[time-nuts] GPSDO disciplining algorithms

Bob Camp kb8tq at n1k.org
Sun Apr 19 09:19:12 EDT 2015


> On Apr 14, 2015, at 12:05 PM, Alan Ambrose <alan.ambrose at anagram.net> wrote:
> Hi all,
> Thanks for the interesting feedback everyone, and thanks Attila, for your specific references - some reading ahead.
> In principle, I should be able to remember all the stochastic / standard control theory, but I'm sure I'll have to 're-remember' it.
> An interesting point re 3 use-cases  and re the vast majority of commercial algorithms being made for telco purposes. Does that imply that 10MHz lab-instrument feed for frequency / timing etc would ideally have some different algorithms? A series of algorithms (or at least a series of parameters for the same algorithm) targeted at particular time horizons?

I suspect there are actually a multitude of use cases. Time Nuts (in general) have little interest in holdover. For the guy doing a CDMA design back in the 1990’s (when our eBay gear was being designed) it was a major
check box that needed to be addressed. The need for precise time in holdover has continued on into some (but not all of) the newer wireless standards. It’s still a check box that gets addressed. It’s hardly the only thing
that is a variable. 

Here on the list we seem to divide into “time nuts” and “frequency nuts”. Let’s say we are designing a GPSDO for each of them. Our OCXO is bumped by the dog and it goes quickly (< 1 sec) off frequency (by ppb’s). What do we do?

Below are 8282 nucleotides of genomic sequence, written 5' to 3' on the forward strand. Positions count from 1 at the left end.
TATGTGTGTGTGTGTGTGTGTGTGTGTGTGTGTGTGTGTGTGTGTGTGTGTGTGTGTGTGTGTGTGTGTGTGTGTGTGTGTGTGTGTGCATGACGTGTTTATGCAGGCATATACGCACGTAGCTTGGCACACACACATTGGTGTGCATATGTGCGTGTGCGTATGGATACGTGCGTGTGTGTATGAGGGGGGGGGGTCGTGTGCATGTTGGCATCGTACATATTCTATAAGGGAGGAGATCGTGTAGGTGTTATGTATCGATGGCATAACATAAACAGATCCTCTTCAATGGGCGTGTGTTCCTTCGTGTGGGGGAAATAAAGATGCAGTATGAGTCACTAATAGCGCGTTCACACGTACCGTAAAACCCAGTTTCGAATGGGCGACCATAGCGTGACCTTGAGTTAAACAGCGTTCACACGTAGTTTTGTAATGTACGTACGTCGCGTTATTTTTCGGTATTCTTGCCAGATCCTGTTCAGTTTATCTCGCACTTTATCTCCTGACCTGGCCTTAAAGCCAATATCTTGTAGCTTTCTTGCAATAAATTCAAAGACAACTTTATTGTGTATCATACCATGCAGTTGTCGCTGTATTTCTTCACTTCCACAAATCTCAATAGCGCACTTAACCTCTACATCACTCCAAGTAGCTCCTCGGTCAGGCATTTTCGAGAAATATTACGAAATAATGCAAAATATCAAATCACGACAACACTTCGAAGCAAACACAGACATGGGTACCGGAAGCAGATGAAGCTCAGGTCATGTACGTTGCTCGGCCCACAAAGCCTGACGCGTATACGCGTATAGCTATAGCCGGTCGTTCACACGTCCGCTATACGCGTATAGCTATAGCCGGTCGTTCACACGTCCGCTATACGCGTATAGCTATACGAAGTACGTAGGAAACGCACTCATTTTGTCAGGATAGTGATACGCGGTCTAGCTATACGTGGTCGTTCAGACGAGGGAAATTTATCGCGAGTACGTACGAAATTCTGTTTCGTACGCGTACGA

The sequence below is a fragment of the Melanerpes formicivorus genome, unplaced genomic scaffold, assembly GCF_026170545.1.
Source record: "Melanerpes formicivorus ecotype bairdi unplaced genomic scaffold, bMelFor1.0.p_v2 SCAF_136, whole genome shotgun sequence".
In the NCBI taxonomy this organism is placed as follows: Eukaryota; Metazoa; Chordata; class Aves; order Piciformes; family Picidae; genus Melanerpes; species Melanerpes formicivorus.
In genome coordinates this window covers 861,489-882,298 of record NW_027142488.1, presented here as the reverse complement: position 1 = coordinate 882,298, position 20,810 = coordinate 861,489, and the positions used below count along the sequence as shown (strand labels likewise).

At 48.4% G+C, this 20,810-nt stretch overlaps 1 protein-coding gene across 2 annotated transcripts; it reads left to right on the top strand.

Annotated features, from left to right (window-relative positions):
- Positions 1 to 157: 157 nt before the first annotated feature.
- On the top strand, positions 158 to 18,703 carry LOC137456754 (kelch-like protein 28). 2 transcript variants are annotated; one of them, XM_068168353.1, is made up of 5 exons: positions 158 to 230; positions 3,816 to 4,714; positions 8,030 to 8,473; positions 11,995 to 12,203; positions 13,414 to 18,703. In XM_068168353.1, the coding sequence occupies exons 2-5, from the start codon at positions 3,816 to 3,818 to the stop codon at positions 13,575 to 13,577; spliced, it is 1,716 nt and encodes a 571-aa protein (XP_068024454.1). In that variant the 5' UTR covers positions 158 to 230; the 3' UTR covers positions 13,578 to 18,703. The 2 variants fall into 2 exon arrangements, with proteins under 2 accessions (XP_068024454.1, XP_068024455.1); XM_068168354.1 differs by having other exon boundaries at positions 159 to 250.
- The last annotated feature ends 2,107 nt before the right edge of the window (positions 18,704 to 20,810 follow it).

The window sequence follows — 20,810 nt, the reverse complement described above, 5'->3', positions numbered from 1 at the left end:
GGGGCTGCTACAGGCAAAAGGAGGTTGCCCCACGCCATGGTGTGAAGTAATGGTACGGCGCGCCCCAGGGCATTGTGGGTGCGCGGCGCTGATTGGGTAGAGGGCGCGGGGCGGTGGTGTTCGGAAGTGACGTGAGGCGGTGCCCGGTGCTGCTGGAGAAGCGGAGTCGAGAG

For the frequency nut, we just tell our trained flea to adjust the trimmer so it comes back onto frequency. Our task is done, since we know from talking to our frequency nut that his longest gate time is 1 second. 

For the time nut, we observe that we’ve lost a lot of phase (many ns). We tell the trained flea to get it back on frequency *and* then adjust it a bit past that point. He holds it there until the phase error walks out (we’re back to nearly zero ns). Then he adjusts it back onto frequency at a rate that zeros the phase error. 

Are there really two different measures here (time and frequency) - of course not. People *do* tend focus on one versus the other. Let’s refine things a bit:

Our frequency nut listens a bit and decides that he’s been to simple in his request. 

Now we see the bump, and we adjust the OCXO back on frequency (just like above). This time we *do* go past zero, but only by < 3.625x10^-11 (his new limit) until the phase error is zeroed out. 

Listening, our time nut has modified his request:

There’s this big S curve in the phase plot and it “bleeds” through to his ADEV / MDEV / (Bob Dev :) and he wants that reduced. Back to playing with the filtering.

On a larger scale - Do you allow step jumps in the PPS? If I move the PPS 100 ns at a time, the “second” it marks is off by a lot. The time it takes to get back to “on phase” is shorter (no need to slew the OCXO). Will this make my frequency nut happy (less OCXO slew)? maybe. Will it make my time nut happy (faster to time) ? maybe. 

Lots of choices. Unfortunately, "don’t let things bump the OCXO" is  something that you don’t get to pick. 


> I have found these recent-ish docs if anyone else is interested...
> Advantageous GPS disciplining of the OSA BVA oscillator
> http://ieeexplore.ieee.org/xpls/abs_all.jsp?arnumber=6502379
> https://etda.libraries.psu.edu/paper/18742/17698
> Unbiased predictive steering of local clocks utilizing GPS 1PPS time signals
> http://www.researchgate.net/profile/Yuriy_Shmaliy2/publication/228896304_Unbiased_predictive_steering_of_local_clocks_utilizing_GPS_1PPS_time_signals/links/09e4150a5353f53d65000000.pdf
> Regards, Alan
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